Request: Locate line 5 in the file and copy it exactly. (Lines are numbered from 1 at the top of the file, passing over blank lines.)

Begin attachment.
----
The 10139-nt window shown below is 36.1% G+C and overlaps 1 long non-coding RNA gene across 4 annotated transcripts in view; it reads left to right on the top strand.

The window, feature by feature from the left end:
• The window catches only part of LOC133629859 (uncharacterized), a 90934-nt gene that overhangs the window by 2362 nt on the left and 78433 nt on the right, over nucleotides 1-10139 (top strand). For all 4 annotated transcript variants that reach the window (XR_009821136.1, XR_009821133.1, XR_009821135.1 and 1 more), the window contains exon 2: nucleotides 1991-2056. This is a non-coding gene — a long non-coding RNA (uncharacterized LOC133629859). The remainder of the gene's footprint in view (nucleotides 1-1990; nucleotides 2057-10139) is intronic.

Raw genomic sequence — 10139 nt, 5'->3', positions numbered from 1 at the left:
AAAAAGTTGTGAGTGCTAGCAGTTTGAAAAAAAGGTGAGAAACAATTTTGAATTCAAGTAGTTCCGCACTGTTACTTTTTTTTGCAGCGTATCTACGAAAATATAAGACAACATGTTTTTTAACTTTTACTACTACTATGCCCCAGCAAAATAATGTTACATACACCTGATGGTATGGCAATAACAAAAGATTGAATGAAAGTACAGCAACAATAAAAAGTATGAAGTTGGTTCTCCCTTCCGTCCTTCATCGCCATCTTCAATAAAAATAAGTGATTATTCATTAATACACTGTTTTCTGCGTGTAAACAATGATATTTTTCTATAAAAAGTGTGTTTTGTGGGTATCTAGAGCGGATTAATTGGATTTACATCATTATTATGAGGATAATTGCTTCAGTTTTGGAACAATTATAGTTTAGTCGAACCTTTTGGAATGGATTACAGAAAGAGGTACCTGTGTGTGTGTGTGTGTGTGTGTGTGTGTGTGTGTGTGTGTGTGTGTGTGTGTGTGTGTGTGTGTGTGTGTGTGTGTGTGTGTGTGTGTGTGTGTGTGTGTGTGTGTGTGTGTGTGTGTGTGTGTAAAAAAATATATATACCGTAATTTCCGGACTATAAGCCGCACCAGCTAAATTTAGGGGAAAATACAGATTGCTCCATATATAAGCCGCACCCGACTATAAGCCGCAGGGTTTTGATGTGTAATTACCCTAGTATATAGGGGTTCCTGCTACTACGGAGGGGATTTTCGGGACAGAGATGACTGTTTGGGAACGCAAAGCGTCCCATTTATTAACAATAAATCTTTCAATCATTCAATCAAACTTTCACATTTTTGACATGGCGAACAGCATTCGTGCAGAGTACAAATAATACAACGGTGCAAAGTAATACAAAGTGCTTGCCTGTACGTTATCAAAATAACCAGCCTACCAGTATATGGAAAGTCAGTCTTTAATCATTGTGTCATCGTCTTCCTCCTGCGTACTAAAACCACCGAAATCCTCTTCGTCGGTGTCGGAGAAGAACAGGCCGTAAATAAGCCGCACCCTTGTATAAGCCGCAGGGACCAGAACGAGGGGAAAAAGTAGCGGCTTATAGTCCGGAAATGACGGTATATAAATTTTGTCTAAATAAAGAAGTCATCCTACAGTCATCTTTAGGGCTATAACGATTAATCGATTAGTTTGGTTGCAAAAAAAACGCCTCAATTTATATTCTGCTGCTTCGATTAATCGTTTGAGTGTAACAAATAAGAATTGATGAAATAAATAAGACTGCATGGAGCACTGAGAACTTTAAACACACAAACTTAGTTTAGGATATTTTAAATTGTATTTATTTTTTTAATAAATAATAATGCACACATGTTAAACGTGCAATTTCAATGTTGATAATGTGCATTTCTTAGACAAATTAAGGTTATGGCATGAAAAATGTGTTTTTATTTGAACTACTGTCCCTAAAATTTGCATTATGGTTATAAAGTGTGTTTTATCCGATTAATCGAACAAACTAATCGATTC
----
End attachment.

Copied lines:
AAAAAGTTGTGAGTGCTAGCAGTTTGAAAAAAAGGTGAGAAACAATTTTGAATTCAAGTAGTTCCGCACTGTTACTTTTTTTTGCAGCGTATCTACGAAAATATAAGACAACATGTTTTTTAACTTTTACTACTACTATGCCCCAGCAAAATAATGTTACATACACCTGATGGTATGGCAATAACAAAAGATTGAATGAAAGTACAGCAACAATAAAAAGTATGAAGTTGGTTCTCCCTTCCGTCCTTCATCGCCATCTTCAATAAAAATAAGTGATTATTCATTAATACACTGTTTTCTGCGTGTAAACAATGATATTTTTCTATAAAAAGTGTGTTTTGTGGGTATCTAGAGCGGATTAATTGGATTTACATCATTATTATGAGGATAATTGCTTCAGTTTTGGAACAATTATAGTTTAGTCGAACCTTTTGGAATGGATTACAGAAAGAGGTACCTGTGTGTGTGTGTGTGTGTGTGTGTGTGTGTGTGTGTGTGTGTGTGTGTGTGTGTGTGTGTGTGTGTGTGTGTGTGTGTGTGTGTGTGTGTGTGTGTGTGTGTGTGTGTGTGTGTGTGTGTGTGTAAAAAAATATATATACCGTAATTTCCGGACTATAAGCCGCACCAGCTAAATTTAGGGGAAAATACAGATTGCTCCATATATAAGCCGCACCCGACTATAAGCCGCAGGGTTTTGATGTGTAATTACCCTAGTATATAGGGGTTCCTGCTACTACGGAGGGGATTTTCGGGACAGAGATGACTGTTTGGGAACGCAAAGCGTCCCATTTATTAACAATAAATCTTTCAATCATTCAATCAAACTTTCACATTTTTGACATGGCGAACAGCATTCGTGCAGAGTACAAATAATACAACGGTGCAAAGTAATACAAAGTGCTTGCCTGTACGTTATCAAAATAACCAGCCTACCAGTATATGGAAAGTCAGTCTTTAATCATTGTGTCATCGTCTTCCTCCTGCGTACTAAAACCACCGAAATCCTCTTCGTCGGTGTCGGAGAAGAACAGGCCGTAAATAAGCCGCACCCTTGTATAAGCCGCAGGGACCAGAACGAGGGGAAAAAGTAGCGGCTTATAGTCCGGAAATGACGGTATATAAATTTTGTCTAAATAAAGAAGTCATCCTACAGTCATCTTTAGGGCTATAACGATTAATCGATTAGTTTGGTTGCAAAAAAAACGCCTCAATTTATATTCTGCTGCTTCGATTAATCGTTTGAGTGTAACAAATAAGAATTGATGAAATAAATAAGACTGCATGGAGCACTGAGAACTTTAAACACACAAACTTAGTTTAGGATATTTTAAATTGTATTTATTTTTTTAATAAATAATAATGCACACATGTTAAACGTGCAATTTCAATGTTGATAATGTGCATTTCTTAGACAAATTAAGGTTATGGCATGAAAAATGTGTTTTTATTTGAACTACTGTCCCTAAAATTTGCATTATGGTTATAAAGTGTGTTTTATCCGATTAATCGAACAAACTAATCGATTC